“I don’t know that there ever was a categorical taboo on the engine,” Kraybill said. “They used steam engines in the late 19th century.”

So despite their old-fashioned separatist image, the Amish are squeezed by high fuel prices just like everybody else.

Last year at this time, Troyer paid $2.35 a gallon for diesel to run his tools. It cost him $4.49 recently.

Burning 125 gallons a month, that’s an extra $267.50, not counting fuel surcharges suppliers are tacking onto deliveries of things like stains and drawer
slides. The Baltimore company that provides Troyer with stains and finishes tacked another $12 on each delivery. Troyer said he may have to raise prices
to cope.

“If this keeps on, we’re going to have to do something different,” he said.

Troyer declined to be photographed for this story. The Amish follow the scriptural admonition to not make “graven images” of themselves. They also do not
want to draw attention to themselves by posing for a photo or image.

Sawing and mulching timber at his sawmill off Yoder Road, also west of Dover, Ervin Miller burns 250 gallons to 300 gallons of diesel weekly. Miller, who
remembers paying 95 cents for diesel only five years ago, paid $4.39 per gallon last week.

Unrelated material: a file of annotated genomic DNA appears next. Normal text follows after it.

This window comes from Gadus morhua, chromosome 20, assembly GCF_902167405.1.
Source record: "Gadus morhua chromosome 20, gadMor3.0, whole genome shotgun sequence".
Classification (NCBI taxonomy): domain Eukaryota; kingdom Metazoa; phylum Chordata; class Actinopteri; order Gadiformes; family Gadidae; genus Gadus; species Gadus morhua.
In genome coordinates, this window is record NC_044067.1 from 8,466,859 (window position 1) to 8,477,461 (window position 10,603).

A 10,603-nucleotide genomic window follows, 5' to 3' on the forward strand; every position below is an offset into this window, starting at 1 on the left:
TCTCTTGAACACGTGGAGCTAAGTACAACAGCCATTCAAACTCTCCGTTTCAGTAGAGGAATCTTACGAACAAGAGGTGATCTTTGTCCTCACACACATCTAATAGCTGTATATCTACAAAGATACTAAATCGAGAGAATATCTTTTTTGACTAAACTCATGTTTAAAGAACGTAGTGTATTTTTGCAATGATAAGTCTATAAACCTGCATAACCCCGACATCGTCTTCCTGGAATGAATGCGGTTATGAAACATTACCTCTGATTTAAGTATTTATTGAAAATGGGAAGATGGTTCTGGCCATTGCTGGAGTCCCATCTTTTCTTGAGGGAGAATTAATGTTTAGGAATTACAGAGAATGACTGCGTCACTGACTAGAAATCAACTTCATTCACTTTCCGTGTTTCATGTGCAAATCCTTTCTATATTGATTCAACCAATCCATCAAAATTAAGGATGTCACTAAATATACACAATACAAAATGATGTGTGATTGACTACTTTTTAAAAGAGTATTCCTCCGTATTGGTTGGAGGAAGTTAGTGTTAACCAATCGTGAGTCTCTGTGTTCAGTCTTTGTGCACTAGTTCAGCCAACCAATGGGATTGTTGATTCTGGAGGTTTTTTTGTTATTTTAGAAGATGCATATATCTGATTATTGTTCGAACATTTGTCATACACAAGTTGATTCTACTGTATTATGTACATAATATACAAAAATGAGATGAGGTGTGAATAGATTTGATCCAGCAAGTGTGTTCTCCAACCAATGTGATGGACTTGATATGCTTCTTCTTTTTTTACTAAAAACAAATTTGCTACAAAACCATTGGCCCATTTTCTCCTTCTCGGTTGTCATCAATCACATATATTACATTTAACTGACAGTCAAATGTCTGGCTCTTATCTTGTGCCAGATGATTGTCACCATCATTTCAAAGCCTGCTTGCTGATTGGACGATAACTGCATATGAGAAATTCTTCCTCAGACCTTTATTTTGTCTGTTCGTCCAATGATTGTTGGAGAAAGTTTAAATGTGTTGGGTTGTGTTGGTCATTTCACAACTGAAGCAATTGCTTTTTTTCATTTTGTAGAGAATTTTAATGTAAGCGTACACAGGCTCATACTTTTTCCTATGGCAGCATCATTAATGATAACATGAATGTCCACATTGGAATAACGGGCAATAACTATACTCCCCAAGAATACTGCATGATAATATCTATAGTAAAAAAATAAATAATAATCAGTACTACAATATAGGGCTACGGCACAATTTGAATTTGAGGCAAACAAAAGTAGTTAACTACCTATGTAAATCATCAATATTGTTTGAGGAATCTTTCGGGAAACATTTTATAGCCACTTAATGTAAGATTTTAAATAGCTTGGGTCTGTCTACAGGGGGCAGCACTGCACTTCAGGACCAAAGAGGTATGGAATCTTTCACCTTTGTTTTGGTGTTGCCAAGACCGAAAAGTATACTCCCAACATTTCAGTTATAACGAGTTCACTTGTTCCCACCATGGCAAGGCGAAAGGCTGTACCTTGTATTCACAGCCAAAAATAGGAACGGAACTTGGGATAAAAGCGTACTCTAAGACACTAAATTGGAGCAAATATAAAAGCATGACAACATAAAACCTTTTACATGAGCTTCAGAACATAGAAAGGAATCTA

Anyone can do the math.

Loggers, who are also facing higher fuel prices, want more money, too, he said. And adjusting prices can be difficult, with struggling lumber companies
unwilling to pay more.

“I just get what they give me,” said Miller, who stood in the sun one day last week, a straw hat on his head, square-framed glasses on his face and a tape
measure clipped by his right side. “It kind of puts a jam on you.”

For David Miller, a dairy farmer nearby, diesel fuel powers his milk pump and the compressor that keeps the milk cool.

The good news is that prices for milk have gone up with fuel. He’s getting more than 60 percent more for his milk this summer than he was a couple of years

“It’s helping a lot,” Miller said. Still, Miller, who is facing extra charges from haulers because of higher fuel prices, called such prices “ridiculous.”

Harvey Yoder, who runs a nursery off Rose Valley School Road, addressed the belief that the Amish are not affected by such modern factors as soaring fuel

“People think the Amish are old-time,” Yoder said, “But we do use gas.”

The water pump Yoder uses to water the plants, from petunias to ponytail grass, in his greenhouse, is gas-powered. His five-gallon jug of gas usually lasts
two weeks or so, he said. Through the spring, it may only last one week.

“We used to get it for half the price,” Yoder said of the gas. “It knots you.”


Originally published at You can comment here or there.

If this thing goes to trial, I want to be there. 
A Tennessee man is suing a Knoxville church after he claims he injured himself while consumed by the spirit of God.
Matt Lincoln, 57, wants Lakewind Church to pay $2.5 million for medical bills he said he incurred after he fell and hit his head while worshipping.
Lincoln has had two surgeries since the June 2007 incident, but still feels pain in his back and legs. 
He says he has fallen from the force of the spirit before, but someone always has caught him. It was reported that congregants saw him laughing after he